Here's the point: If you are now this kind of professional man (no matter what kind of work you do), or if you aspire to this ideal for your future leadership at your job, you can be a great father. The attitudes, values, and behaviors described above -- effective leadership on the jobapply as well to life in the family. A great father is a great man, a man of integrity, and such men do not live divided lives.
Leadership at home
Having looked at leadership on the job, let's turn to see how these same traits apply to a man's role of leadership at home with his family. Here's what we see....
He puts his wife first. In his priorities, her happiness and welfare are uppermost in importance, and his children know this. They know it because he leads them by his own example to love, honor, and obey their mother. If they ever fail to do this, they answer to him for it. (This is more than half the "secret" to effective fatherhood: striving to live as a devoted, supportive husband.)
He has a constant spirit of team collaboration with his wife. She is his partner in a collective team enterprise. Together they endeavor as much as possible to present a united front to the children. They check with each other about decisions, large and small, that affect the children's welfare. They draw on each other's strengths and, in different but complementary ways, they support each other.
He works with his wife to set and maintain a long-term vision (20 years ahead) about the children's growth in character, no matter what they later do for a living. Both spouses think of their children as grown-up men and women, adults with virtue: conscience, competence, responsibility, self-mastery. This distant but clear ideal forms the basis for teaching, practice, and correction now.
He corrects his children's faults, not them personally. He "hates the sin, loves the sinner." He combines correction and punishment with affectionate forgiveness, understanding, and encouragement. He is neither weak nor harsh but rather affectionately assertive. He loves his children too much to let them grow up with their faults uncorrected.
When he must correct anyone in the family, he does this personally and privately whenever possible. He does not chew people out in public.
He's not afraid of being temporarily "unpopular" with his children. Their long-term happiness is more important to him than their present bruised feelings from correction. He's confident that their present resentment will soon pass, and that someday they will understand and thank him for his principled corrective efforts.
He encourages his children, showing and explaining how to do things right, and how to do the right thing. He directs rather than manages, and makes praise as specific as blame.
He's conscious of his authority, which is as weighty as his responsibility. He does not permit electronic entertainment to undermine that authority or undo his lessons of right and wrong. He keeps the media under discriminating control, allowing only what serves to bring the family together.
He goes out of his way to listen to his children, and he pays close attention to their growth in character. He monitors and guides their performance in sports, chores, homework, good manners, and relations with siblings and friends. He knows what goes on in his home and inside the growing minds of his children.
He respects his children's freedom and rights. He teaches them how to use their freedoms responsibly, and he exercises only as much control as they need. He sets limits to his children's behavior, draws lines between right and wrong. Within those limits, the children may do what they think best; beyond the lines, they begin to infringe on the rights of others -- and this he will not permit.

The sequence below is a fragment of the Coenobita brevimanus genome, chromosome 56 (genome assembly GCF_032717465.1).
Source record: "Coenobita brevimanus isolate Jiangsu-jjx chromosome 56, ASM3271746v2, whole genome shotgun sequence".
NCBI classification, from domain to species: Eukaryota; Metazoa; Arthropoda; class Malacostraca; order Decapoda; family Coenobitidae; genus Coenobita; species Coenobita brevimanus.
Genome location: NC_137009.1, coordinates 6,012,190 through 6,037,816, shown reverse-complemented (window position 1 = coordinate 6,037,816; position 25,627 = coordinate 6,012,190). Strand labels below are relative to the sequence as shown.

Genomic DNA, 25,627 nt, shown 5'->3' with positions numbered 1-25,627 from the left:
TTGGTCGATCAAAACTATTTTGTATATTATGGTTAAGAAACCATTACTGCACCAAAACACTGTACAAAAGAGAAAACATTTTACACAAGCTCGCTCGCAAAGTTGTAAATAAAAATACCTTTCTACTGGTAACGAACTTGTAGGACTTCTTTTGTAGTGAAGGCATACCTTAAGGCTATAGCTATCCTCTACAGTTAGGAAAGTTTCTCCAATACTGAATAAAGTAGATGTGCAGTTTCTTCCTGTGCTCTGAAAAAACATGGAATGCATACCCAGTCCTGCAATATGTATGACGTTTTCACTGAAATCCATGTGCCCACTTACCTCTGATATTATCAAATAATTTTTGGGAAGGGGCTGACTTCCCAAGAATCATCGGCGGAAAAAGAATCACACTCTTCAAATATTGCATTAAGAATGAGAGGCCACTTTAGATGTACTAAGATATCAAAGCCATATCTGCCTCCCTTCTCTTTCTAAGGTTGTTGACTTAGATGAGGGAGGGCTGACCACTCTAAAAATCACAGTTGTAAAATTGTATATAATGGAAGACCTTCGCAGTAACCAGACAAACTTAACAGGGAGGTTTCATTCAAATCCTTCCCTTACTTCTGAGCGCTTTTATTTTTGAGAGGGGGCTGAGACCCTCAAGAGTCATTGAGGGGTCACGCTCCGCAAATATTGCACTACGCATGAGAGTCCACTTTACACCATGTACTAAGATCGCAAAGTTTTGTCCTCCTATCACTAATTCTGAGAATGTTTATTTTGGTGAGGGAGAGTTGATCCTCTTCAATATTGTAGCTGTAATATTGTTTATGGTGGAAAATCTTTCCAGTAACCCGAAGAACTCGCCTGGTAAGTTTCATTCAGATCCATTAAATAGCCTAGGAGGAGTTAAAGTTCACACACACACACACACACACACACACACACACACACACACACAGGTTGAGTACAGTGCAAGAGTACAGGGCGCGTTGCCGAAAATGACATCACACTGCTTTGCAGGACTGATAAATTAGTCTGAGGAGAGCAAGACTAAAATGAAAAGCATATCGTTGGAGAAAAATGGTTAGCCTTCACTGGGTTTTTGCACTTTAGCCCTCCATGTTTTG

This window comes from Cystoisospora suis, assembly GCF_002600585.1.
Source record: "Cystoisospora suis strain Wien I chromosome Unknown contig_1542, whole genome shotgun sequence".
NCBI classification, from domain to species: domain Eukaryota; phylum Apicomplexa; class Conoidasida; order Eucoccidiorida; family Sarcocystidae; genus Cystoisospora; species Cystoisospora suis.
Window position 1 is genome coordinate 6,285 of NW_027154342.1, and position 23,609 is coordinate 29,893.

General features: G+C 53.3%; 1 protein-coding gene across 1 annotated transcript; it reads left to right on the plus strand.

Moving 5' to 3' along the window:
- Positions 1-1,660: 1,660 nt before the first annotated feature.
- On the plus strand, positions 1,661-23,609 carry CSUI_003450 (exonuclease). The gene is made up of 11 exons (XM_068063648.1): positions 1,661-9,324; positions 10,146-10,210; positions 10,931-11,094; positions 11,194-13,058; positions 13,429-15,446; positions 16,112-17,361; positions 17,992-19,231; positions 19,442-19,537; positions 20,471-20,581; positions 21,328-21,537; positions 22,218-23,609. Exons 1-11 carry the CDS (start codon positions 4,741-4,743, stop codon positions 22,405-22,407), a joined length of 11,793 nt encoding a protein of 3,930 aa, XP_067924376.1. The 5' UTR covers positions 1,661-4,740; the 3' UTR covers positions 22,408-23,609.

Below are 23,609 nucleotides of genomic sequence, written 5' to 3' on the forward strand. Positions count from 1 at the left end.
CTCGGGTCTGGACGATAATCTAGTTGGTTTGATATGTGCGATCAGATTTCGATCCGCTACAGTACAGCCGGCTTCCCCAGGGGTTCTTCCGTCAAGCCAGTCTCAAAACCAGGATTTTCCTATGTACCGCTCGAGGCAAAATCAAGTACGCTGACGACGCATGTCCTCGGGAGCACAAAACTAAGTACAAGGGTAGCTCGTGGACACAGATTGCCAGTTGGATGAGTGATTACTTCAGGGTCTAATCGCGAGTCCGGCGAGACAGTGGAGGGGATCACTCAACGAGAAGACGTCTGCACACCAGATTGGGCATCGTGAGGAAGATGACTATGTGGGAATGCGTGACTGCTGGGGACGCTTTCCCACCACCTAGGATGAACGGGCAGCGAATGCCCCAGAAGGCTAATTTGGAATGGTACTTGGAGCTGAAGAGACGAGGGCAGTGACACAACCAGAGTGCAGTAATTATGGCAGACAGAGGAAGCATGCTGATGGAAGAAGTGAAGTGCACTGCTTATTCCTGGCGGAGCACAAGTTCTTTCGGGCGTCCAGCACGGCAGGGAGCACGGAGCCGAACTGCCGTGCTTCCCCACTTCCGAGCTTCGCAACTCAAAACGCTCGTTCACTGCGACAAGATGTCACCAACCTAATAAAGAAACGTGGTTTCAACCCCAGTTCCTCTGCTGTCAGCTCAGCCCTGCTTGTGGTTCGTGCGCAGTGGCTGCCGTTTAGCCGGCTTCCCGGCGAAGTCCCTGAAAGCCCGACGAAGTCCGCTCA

He wants his children to be active, and he knows that all active people make mistakes. He leads his children to learn from their blunders. He teaches them that life involves intelligent risk-taking, including the risk of error, and that there's nothing wrong with mistakes if we learn from them.
He sets aside his fatigue, anxiety, and temptations to slack off -- putting his fatherly duties ahead of self-interested pursuits. He sets aside the newspaper to help with homework. He goes without t.v. to set a good example. He lets his kids work with him around the house even when they mostly get in the way. Like a good boss, he's always available to help and advise; consequently, his children sense he would drop anything if they really need him. He's willing to put off a life of leisure until his children have grown and gone; now, while they're still at home, their needs come first.
He shares conversation with his children until he and they know each other inside out.
Without being a bore about it, he uses certain terms from time to time in family life: integrity, personal honor, honesty, personal best effort, family honor.
He gives his children a sense of family history and continuity. He tells stories about grandparents and forebears -- people of quiet courage and heroism.
He lets the children know his opinions and convictions about current events and their likely future drift, the future world his children will live in. He explains, as best he can, the past causes and future implications of present-day affairs.
He is open to his children's suggestions, their "input" about family decisions. When matters are unimportant, he accedes to their preferences. But larger, more important matters are decided by the parents. He'll let his children decide what dessert to have or what game to play, but he and his wife will decide which school the children attend and what t.v. programming is allowed in the house.
He takes his wife's judgment seriously, especially in matters pertaining to the children. He sets aside his ego and acknowledges an evident fact of life -- most of the time, she's right. At the very least, she's probably on to something. This includes his performance as a father. He does not let pride blind him to truth.
When he has caused offense, he apologizes. He puts justice ahead of his ego.
Habitually he punctuates his speech, especially toward his wife, with please, thank you, and excuse me.
He draws strength from his religious faith and love for his family.
He knows that time passes quickly and he hasn't much of it. So he makes smart use of scant resources. He makes the time, even small slivers of it here and there, to live with his children.
His life as husband and father is, to him, one of noble, self-sacrificing adventure. As long as his children are in his care, he will not quit or slacken in his efforts to form their character. He will protect and provide for his family no matter what the cost, for they are the meaning of his life, the object of his manly powers, the center of his heart.
Children with a father like this, wholly supported by a great wife, have a fighting chance of becoming great men and women. They grow to honor Dad and Mom, live by lessons learned since childhood, and pass these on to their own children whole and intact.
Have confidence. Other normal men have become fathers like this, and so can you.